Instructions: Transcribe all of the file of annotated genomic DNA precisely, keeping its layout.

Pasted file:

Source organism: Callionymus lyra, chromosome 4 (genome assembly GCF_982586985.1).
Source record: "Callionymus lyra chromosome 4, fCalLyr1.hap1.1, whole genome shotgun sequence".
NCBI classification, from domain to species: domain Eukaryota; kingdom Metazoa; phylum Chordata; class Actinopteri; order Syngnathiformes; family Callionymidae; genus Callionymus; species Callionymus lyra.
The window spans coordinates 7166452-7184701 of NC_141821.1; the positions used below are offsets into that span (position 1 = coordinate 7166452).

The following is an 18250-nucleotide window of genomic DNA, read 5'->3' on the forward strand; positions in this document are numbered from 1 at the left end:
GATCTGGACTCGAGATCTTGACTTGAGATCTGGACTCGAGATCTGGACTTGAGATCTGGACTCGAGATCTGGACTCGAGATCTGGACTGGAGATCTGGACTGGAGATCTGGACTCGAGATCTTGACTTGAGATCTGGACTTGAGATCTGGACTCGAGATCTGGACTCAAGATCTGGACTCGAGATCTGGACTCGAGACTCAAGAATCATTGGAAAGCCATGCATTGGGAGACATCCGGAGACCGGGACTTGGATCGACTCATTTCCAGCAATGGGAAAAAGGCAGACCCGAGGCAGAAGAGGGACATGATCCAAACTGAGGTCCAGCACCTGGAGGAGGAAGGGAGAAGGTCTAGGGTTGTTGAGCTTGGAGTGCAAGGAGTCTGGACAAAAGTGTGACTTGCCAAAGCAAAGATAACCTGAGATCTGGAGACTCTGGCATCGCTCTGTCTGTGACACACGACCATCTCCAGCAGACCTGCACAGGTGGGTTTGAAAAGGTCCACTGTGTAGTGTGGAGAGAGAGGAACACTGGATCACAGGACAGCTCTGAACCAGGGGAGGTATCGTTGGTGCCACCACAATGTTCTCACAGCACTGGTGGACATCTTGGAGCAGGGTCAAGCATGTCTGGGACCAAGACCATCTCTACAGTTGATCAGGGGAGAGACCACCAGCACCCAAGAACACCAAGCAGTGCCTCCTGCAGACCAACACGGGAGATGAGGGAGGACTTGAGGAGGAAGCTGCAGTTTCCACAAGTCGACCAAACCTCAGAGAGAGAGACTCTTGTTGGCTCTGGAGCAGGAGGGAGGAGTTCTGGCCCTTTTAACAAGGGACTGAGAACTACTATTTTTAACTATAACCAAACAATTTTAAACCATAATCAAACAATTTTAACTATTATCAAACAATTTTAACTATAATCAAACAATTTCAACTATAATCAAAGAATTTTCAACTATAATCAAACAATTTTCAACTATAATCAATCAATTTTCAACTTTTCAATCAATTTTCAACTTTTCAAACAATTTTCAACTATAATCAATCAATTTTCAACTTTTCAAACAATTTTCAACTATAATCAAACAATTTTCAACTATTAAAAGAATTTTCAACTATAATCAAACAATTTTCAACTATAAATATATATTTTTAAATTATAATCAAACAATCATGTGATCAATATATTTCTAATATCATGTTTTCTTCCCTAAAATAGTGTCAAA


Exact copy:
Source organism: Callionymus lyra, chromosome 4 (genome assembly GCF_982586985.1).
Source record: "Callionymus lyra chromosome 4, fCalLyr1.hap1.1, whole genome shotgun sequence".
NCBI classification, from domain to species: domain Eukaryota; kingdom Metazoa; phylum Chordata; class Actinopteri; order Syngnathiformes; family Callionymidae; genus Callionymus; species Callionymus lyra.
The window spans coordinates 7166452-7184701 of NC_141821.1; the positions used below are offsets into that span (position 1 = coordinate 7166452).

The following is an 18250-nucleotide window of genomic DNA, read 5'->3' on the forward strand; positions in this document are numbered from 1 at the left end:
GATCTGGACTCGAGATCTTGACTTGAGATCTGGACTCGAGATCTGGACTTGAGATCTGGACTCGAGATCTGGACTCGAGATCTGGACTGGAGATCTGGACTGGAGATCTGGACTCGAGATCTTGACTTGAGATCTGGACTTGAGATCTGGACTCGAGATCTGGACTCAAGATCTGGACTCGAGATCTGGACTCGAGACTCAAGAATCATTGGAAAGCCATGCATTGGGAGACATCCGGAGACCGGGACTTGGATCGACTCATTTCCAGCAATGGGAAAAAGGCAGACCCGAGGCAGAAGAGGGACATGATCCAAACTGAGGTCCAGCACCTGGAGGAGGAAGGGAGAAGGTCTAGGGTTGTTGAGCTTGGAGTGCAAGGAGTCTGGACAAAAGTGTGACTTGCCAAAGCAAAGATAACCTGAGATCTGGAGACTCTGGCATCGCTCTGTCTGTGACACACGACCATCTCCAGCAGACCTGCACAGGTGGGTTTGAAAAGGTCCACTGTGTAGTGTGGAGAGAGAGGAACACTGGATCACAGGACAGCTCTGAACCAGGGGAGGTATCGTTGGTGCCACCACAATGTTCTCACAGCACTGGTGGACATCTTGGAGCAGGGTCAAGCATGTCTGGGACCAAGACCATCTCTACAGTTGATCAGGGGAGAGACCACCAGCACCCAAGAACACCAAGCAGTGCCTCCTGCAGACCAACACGGGAGATGAGGGAGGACTTGAGGAGGAAGCTGCAGTTTCCACAAGTCGACCAAACCTCAGAGAGAGAGACTCTTGTTGGCTCTGGAGCAGGAGGGAGGAGTTCTGGCCCTTTTAACAAGGGACTGAGAACTACTATTTTTAACTATAACCAAACAATTTTAAACCATAATCAAACAATTTTAACTATTATCAAACAATTTTAACTATAATCAAACAATTTCAACTATAATCAAAGAATTTTCAACTATAATCAAACAATTTTCAACTATAATCAATCAATTTTCAACTTTTCAATCAATTTTCAACTTTTCAAACAATTTTCAACTATAATCAATCAATTTTCAACTTTTCAAACAATTTTCAACTATAATCAAACAATTTTCAACTATTAAAAGAATTTTCAACTATAATCAAACAATTTTCAACTATAAATATATATTTTTAAATTATAATCAAACAATCATGTGATCAATATATTTCTAATATCATGTTTTCTTCCCTAAAATAGTGTCAAA